My mother-in-law's French is so colorful and I love to listen to her stories -- no matter how many times she repeats herself! Jean-Marc's mom, Michèle-France, has a great sense of humor and does not take herself too seriously, either. She is a real moulin-à -paroles, or chatterbox, but when my ears go numb I can always tell her to zip it! and she won't be offended. A little more about my belle-mère's recent visit in today's feuilleton, or sketch. (Picture, above, taken in the town of Sarrians.)
un feuilleton (fuhy-tohn)
: soap opera ; an essay or sketch
from feuillet sheet of paper (feuilleton is also a novel--or work--that is published in installments)
A DAY IN A FRENCH LIFE... by Kristin Espinasse
"What ARE you doing?" I say to my mother-in-law, who is seated in front of the TV. Suddenly she has that deer-in-the headlights look in her eyes as I pass by her on my way to the kitchen.
"I'm watching a feuilleton," she admits. "It is the only one I follow," she's quick to add.
My mother-in-law needn't explain her guilty pleasure. I used to watch soap operas too and feel just as embarrassed when caught. I would quickly switch channels to the news station when Jean-Marc appeared, as he inevitably would, at the climactic moment of revelation (was Brooke pregnant with her father-in-law's child? Would Taylor make it out of the Harem alive?) I could not blink an eye as I waited for the moment of truth... but that moment was occasionally interrupted when Bonjour! Jean-Marc arrived home early for lunch. Grrrhhh!
Amour, Gloire, et Beauté ("The Bold and The Beautiful," funny how titles are lost in translation...) was my weekday fix as a young, out-of-work expat. And if my then-boyfriend thought the daytime dramas were débile, he was unaware of their educational aspect. I learned street French thanks to the smut tube, and no longer spoke like a textbook. (i.e. Marie fait sa toilette. No she didn't! Marie got ready, however you said that in French. I listened closely to Brooke and to Taylor, who never uttered the humiliating-sounding French word. I hoped I never had to either!)
I don't watch TV anymore (which may explain the downward spiral of my French) but I have nothing against my mother-in-law watching her feuilleton--(Plus belle la vie is her nightly drug) especially while she is making our evening meal: a velvety pumpkin-ginger soup. She chops as she watches.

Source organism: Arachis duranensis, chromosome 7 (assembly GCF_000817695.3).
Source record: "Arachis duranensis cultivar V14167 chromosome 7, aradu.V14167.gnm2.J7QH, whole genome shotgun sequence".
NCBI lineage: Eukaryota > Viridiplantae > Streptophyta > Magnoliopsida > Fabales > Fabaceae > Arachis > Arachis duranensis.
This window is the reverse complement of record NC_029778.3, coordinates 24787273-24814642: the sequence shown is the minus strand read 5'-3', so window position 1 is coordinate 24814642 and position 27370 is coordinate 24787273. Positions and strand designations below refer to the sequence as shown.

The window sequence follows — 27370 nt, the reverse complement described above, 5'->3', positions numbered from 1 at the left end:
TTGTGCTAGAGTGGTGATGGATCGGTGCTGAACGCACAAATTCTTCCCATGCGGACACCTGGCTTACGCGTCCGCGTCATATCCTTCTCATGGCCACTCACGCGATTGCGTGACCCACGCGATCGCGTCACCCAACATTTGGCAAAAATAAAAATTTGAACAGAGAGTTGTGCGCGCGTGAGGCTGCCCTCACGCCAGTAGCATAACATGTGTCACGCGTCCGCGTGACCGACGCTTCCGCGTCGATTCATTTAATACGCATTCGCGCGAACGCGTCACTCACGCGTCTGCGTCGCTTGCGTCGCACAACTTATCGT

I study my mother-in-law with the deer-in-headlights eyes. The problem with being quick to admit guilt is that you inadvertently highlight another crime, one you might have gotten away with!
Pointing to the pumpkin I am furious. "You were supposed to wait for me to help you peel those!" I say, casually taking the seat beside the chef. "I used to watch soaps, too," I admit, "they're really language lessons..."
My mother-in-law's eyes are bright. "Yolo! yolo," she sings.
"What are you saying?"
"I don't know, but--yolo! yolo!--I hear it all the time," my mother-in-law says, pointing her knife to the smut tube.
"Yolo... yolo..." I practice as I chop. I am a little suspicious learning modern-day slang from my children's grandmother (had she heard correctly?) but who am I, a sous-chef, to argue?
Post Note. I just looked up yolo, a word all the French teens are using. Turns out it's an acronym for You Only Live Once. What will the Academie Française think of this latest "borrowing"?
(Yolo! Yolo! Please forward this post to a friend :-)
=>Read a favorite story about my mother-in-law
Michèle-France's Pumpkin/Ginger Soup Recipe:
My mother-in-law is an au pif or "by guesswork" cook. The following recipe was a last-minute inspiration and includes a combination of what was in the fridge (potatoes, ginger)--and what jumped out at us at the market stall (those vibrarnt orange potirons, or pumpkins!). To make this easy, delicious, and healthy soup you will need:
- cubed pumpkin, one large wedge (to visualize the size, think 1/4 of an American football)
- two medium onions, chopped grossièrement (coarsely)
- three carrots, no need to peel the organic kind, the skin has a lot of the vitamins
- ginger root - how much to use? We used four or five standard "olives" worth. Olives, footballs, how do you measure things?..) P.S. not sure if we peeled this one or not.
- two bouillon cubes (you may use a can of chicken broth? In France, that is hard to find... so bouillon cubes it is!)
- four medium potatoes, peeled (you can leave skin on if the patates aren't too clumped with dirt)
- cream is optional (sour cream or liquid cream... you could even put a little milk in? )
- salt, pepper i.e. all the usual suspects...
Put all ingredients in a deep pot and cover with water -- just enough to cover the surface of the vegetables. Bring to a boil. Simmer 30 - 45 minutes. Did I leave something out? Let me know in the comments box, where you may also share your soup tips.
Let it cool a bit, then mix. If you do not already have one of these handy soup mixers, buy one now it will change your life! Also works for sauces, dressings, dips, and smoothies! Click here for more info.
A Message from Kristi on this blog's 19th anniversary
Thank you for reading this language journal. In 2002 I left my job at a vineyard and became self-employed in France. "French Word-A-Day" has been my full-time occupation ever since. Ongoing support from readers like you helps keep this site ad-free and allows me to focus on writing. My wish is to continue creating posts that are educational, insightful, and heart-warming. If my work has touched you in any way, please consider supporting it via a blog donation.
Ways to contribute:
1. Send a check
2. PayPal or credit card
3. A bank transfer, ZELLE is a great way to send your donation as there are no transaction fees.
Or purchase our online memoir, The Lost Gardens